United States District Court, S.D. Illinois
SERGIO REYES-LOPEZ, No. Y-19963, Petitioner,
JEFF DENNISON, Respondent.
MEMORANDUM AND ORDER
R. HERNDON UNITED STATES DISTRICT JUDGE
a state prisoner who is currently incarcerated in the Shawnee
Correctional Center, brings this habeas corpus action
pursuant to 28 U.S.C. § 2254 to challenge the
constitutionality of his confinement.
of the Rules Governing § 2254 Cases in United States
District Courts provides that upon preliminary consideration
by the district court judge, “[i]f it plainly appears
from the petition and any attached exhibits that the
petitioner is not entitled to relief in the district court,
the judge must dismiss the petition and direct the clerk to
notify the petitioner.” After carefully reviewing the
petition in the present case, the Court concludes that
petitioner is not entitled to relief, and the petition must
be dismissed without prejudice.
states that he pled guilty to two offenses in October 2015
(unlawful restraint, and aggravated battery to a police
officer). (Doc. 1, p. 1). He was sentenced to 3 years on each
conviction, with the sentences to be served concurrently.
Petitioner was eligible for day-for-day good time credits, so
he expected to be released on mandatory supervised release
(MSR, also referred to as parole) after serving 18 months in
prison. His MSR term was to be 2 years.
asserts that he has served the full 18 months and should now
be released to serve his period of MSR. He was incarcerated
on October 26, 2015, and became eligible for MSR on April 26,
2017. However, Respondent continues to hold him in custody,
which Petitioner claims has illegally turned his MSR period
into a prison sentence. (Doc. 1, p. 1). He further claims
that he was “punished” by IDOC staff when he
refused to sign papers that required him to voluntarily
violate his MSR terms so that the IDOC could impose the
“illegal prison sentence” under which he is now
held. (Doc. 1, pp. 2, 4, 9-10).
states that he is a citizen of Mexico who does not have legal
status to be present in the United States, thus he faces
deportation upon his release from the custody of the Illinois
Department of Corrections. (Doc. 1, pp. 2, 3). He has no
legal address to which he could be released on MSR. (Doc. 1,
requests to be immediately released to the custody of federal
authorities so that he may be deported to Mexico, where he
vows he will remain and will never enter the U.S. again.
(Doc. 1, p. 5).
adds that he does not speak English and requests an
interpreter to translate his testimony at any hearing. (Doc.
1, p. 2).
a habeas action may be heard in federal court, a petitioner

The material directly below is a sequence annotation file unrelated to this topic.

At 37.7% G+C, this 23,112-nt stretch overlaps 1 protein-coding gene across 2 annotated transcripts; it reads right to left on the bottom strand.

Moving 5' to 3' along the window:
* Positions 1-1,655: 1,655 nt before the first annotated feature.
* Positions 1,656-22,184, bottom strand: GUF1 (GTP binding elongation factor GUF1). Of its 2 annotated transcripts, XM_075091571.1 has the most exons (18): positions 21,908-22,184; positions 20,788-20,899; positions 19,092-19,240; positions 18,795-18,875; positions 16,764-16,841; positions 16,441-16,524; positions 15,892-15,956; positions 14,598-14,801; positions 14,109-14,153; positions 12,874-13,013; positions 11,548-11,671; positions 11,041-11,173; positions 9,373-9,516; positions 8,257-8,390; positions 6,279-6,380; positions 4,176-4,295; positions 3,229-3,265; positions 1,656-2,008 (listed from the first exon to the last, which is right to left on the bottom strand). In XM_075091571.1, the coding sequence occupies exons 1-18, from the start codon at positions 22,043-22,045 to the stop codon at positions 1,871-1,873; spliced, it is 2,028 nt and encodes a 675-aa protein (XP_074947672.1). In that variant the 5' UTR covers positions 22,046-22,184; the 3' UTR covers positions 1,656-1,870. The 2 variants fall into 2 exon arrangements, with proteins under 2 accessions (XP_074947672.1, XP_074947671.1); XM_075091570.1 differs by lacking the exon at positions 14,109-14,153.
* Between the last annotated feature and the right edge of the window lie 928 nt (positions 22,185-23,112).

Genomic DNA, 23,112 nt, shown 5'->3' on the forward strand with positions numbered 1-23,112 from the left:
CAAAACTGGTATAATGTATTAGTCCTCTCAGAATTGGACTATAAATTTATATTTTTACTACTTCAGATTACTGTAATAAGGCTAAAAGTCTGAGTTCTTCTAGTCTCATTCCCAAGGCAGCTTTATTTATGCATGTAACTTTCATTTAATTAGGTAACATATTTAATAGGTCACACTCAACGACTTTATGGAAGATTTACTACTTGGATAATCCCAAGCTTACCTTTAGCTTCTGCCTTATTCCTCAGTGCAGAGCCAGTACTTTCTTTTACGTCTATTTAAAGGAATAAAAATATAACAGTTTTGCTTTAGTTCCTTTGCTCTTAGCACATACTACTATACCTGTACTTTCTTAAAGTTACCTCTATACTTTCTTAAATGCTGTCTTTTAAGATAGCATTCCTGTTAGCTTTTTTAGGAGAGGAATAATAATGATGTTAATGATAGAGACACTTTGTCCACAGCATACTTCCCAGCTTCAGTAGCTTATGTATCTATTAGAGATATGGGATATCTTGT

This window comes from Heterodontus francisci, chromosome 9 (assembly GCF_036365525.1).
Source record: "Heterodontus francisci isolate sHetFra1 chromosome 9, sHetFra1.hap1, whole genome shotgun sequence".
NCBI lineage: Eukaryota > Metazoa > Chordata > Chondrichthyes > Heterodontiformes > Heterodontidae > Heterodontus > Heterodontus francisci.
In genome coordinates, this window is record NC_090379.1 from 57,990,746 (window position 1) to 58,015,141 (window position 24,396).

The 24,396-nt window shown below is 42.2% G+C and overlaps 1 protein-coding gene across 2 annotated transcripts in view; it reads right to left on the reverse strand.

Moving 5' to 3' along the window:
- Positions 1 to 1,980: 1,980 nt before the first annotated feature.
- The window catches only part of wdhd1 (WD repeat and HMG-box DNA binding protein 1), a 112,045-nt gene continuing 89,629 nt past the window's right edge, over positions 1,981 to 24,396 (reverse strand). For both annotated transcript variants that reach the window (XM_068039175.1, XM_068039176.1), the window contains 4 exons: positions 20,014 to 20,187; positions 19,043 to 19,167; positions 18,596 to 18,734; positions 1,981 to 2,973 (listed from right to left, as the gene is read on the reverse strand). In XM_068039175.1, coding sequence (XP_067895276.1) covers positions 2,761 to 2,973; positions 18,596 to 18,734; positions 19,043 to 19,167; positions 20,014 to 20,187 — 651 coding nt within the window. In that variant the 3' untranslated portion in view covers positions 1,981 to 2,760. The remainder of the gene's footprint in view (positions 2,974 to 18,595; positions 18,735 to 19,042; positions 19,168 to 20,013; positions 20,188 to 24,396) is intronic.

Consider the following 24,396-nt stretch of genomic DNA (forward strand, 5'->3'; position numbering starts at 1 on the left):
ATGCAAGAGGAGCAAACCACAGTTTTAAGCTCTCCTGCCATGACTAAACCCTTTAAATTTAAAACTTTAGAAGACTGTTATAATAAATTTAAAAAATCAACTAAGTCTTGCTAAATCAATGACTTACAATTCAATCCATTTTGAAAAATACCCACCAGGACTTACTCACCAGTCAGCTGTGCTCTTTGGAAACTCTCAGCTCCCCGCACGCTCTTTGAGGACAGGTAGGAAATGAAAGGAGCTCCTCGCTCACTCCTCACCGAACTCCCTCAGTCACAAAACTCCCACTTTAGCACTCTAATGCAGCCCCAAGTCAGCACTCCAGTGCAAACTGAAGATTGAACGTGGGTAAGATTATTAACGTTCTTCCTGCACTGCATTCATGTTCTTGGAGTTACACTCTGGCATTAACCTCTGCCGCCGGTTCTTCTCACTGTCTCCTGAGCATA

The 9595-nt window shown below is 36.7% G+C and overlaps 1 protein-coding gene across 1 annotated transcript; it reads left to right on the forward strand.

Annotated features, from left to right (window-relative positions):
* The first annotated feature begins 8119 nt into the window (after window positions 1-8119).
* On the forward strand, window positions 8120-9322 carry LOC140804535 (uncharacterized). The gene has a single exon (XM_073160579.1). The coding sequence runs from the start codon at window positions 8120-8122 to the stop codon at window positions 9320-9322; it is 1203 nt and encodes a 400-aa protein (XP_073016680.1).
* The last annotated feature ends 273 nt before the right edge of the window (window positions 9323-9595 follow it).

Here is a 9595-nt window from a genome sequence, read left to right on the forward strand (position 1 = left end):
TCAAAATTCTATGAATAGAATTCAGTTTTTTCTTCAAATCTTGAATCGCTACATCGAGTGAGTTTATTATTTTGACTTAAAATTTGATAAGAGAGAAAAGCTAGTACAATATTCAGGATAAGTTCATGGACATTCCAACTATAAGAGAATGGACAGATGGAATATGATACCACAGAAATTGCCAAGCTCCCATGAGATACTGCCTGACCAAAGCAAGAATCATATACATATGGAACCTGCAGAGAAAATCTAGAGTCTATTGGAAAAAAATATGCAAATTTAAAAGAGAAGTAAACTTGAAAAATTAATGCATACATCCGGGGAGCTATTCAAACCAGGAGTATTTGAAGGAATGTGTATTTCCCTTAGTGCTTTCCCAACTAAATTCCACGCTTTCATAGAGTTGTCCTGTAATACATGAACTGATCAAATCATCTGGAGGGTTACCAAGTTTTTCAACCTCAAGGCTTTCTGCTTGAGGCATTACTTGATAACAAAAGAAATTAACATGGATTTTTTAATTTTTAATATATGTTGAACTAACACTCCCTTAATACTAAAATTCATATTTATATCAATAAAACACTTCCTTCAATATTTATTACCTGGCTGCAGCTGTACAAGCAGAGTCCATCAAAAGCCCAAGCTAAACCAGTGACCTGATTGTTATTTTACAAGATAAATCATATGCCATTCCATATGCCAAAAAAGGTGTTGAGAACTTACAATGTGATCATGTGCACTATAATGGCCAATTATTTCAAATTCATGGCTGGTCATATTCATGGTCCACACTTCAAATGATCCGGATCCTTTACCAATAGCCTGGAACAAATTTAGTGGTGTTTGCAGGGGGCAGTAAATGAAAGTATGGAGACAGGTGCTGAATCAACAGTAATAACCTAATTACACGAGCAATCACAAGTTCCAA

is required to exhaust his available remedies in state court,
or else show cause and prejudice for the failure to exhaust.
28 U.S.C. § 2254(b)(1); McAtee v. Cowan, 250
F.3d 506, 508-09 (7th Cir. 2001). To exhaust his remedies, a
state prisoner must fairly present his claim in each
appropriate state court including a state supreme court with
powers of discretionary review. Byers v. Basinger,
610 F.3d 980, 985 (7th Cir. 2010); Baldwin v. Reese,
541 U.S. 27, 29 (2004); see also O'Sullivan v.
Boerckel, 526 U.S. 838, 845 (1999) (holding that state
prisoners “must give the state courts one full
opportunity to resolve any constitutional issues by invoking
one complete round of the State's established appellate
review process”); Spreitzer v. Schomig, 219
F.3d 639, 644-45 (7th Cir. 2000). A prisoner need not pursue
all separate state remedies that are available to him but
must give “the state courts one fair opportunity to
pass upon and correct the alleged violations.”
McAtee, 250 F.3d at 509. Further, “[i]f a
prisoner fails to present his claims in a petition for
discretionary review to a state court of last resort, those
claims are procedurally defaulted.” Rodriguez v.
Scillia, 193 F.3d 913, 917 (7th Cir. 1999); see also
O'Sullivan, 526 U.S. at 848.
the habeas Petition does not reveal any attempts by
Petitioner to bring his claim in state court before he filed
this case. Further, Petitioner has not made any showing of
cause and prejudice for the failure to exhaust his state
court remedies on this matter. He must pursue relief in the
Illinois courts before he may maintain a habeas action in
federal court. Plaintiff may be able to file an action under
the Illinois habeas corpus statute, 735 Ill. Comp. Stat.
5/10-101 et seq., or may file a mandamus action.
See 735 Ill. Comp. Stat. 5/14-101 et seq.;
Turner-El v. West, 811 N.E.2d 728, 733 (Ill.App.
2004) (citing Taylor v. Franzen, 417 N.E.2d 242,
247, aff'd on reh'g, 420 N.E.2d 1203
Petitioner brings his claim for release in state court and
completes the state appellate review process, his claim
remains unexhausted, and a federal habeas corpus action under
§ 2254 is premature. Accordingly, this action shall be